WebKit weekly report #36
Things are rather quiet on the WebKit side this week. I’m reviewing and fixing the remaining bugs with the new drawing code, which is now working rather well. On the WebKit side, I have implemented a limited form of transform support for regions (only handling translation and scaling, not shear and rotations), which has very good results. As a consequence, we now have mostly correct drawing and quite good performance. Before I do a release (I know the version in current nightlies is quite outdated now), I want to fix one more bug, which is the lack of video display on youtube. This is probably a simple fix once I understand why the current code isn’t working anymore.
I also did several small fixes to WebPositive, on minor details, but which should improve the experience a lot. Removing a finished download doesn’t trigger an error notification, the URL in the address bar is properly formatted, and some other small bugs like this were fixed.
As I said last week, once I release this new version of WebKit I will move on to getting WebKit2 to compile and run on Haiku. The WebKit2 API is where all the fun is happening in WebKit these days, and it provides a somewhat more standard interface between WebKit and application.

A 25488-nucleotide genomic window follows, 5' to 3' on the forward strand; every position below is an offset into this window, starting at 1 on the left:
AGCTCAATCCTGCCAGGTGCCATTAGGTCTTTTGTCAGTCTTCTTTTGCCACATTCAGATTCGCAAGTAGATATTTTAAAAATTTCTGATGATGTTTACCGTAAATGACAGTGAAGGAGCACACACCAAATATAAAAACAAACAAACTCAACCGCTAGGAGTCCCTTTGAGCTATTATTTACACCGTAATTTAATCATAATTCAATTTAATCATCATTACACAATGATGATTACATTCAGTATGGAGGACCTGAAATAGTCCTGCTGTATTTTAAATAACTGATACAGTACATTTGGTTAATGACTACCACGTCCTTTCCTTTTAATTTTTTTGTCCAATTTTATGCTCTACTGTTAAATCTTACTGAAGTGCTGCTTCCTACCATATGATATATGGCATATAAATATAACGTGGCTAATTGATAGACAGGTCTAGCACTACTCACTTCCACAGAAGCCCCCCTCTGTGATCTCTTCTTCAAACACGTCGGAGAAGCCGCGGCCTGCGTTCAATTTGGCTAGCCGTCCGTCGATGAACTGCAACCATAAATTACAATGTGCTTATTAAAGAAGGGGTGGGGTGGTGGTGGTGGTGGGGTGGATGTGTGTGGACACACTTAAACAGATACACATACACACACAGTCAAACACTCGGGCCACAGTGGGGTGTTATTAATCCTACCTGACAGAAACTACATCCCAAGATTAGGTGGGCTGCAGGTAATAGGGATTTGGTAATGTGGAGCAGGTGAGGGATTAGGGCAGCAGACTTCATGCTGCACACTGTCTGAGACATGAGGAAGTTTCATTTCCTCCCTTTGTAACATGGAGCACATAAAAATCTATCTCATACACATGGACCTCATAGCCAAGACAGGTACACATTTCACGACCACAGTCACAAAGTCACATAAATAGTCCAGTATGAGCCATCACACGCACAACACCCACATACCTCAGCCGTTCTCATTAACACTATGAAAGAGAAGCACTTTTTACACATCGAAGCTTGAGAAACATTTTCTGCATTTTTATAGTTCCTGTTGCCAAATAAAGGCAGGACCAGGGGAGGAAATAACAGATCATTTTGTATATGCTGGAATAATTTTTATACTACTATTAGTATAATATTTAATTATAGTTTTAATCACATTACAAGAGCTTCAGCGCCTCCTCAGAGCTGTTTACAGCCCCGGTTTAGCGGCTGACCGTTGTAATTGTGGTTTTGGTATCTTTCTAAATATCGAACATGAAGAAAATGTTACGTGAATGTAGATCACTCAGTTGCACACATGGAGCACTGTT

I read a bit about the design, and the current implementations use UNIX Domain sockets and X Surfaces for communication between the web and UI processes. The Haiku port will probably make use of BMessages and shared BBitmaps instead.
This separation is good news for us, as it will allow the embedding of BWebView into a standard BWindow. The current port needs a BWebWindow to manage the interfacing of views with the single WebKit engine running all of them. It will also considerably unload the main BApplication thread by moving all of WebKit to a different process. This will lead to much easier and cleaner integration of BWebView in existing applications, and will also make it much simpler to provide a BWebView API that is abstracted from WebKit internals, meaning it will be easier to turn it in a stable API, which can then be made public. I hope we will then see 3rd-party web browsers making use of this API to provide more functionality than Web+, which I think can remain the simple default browser.
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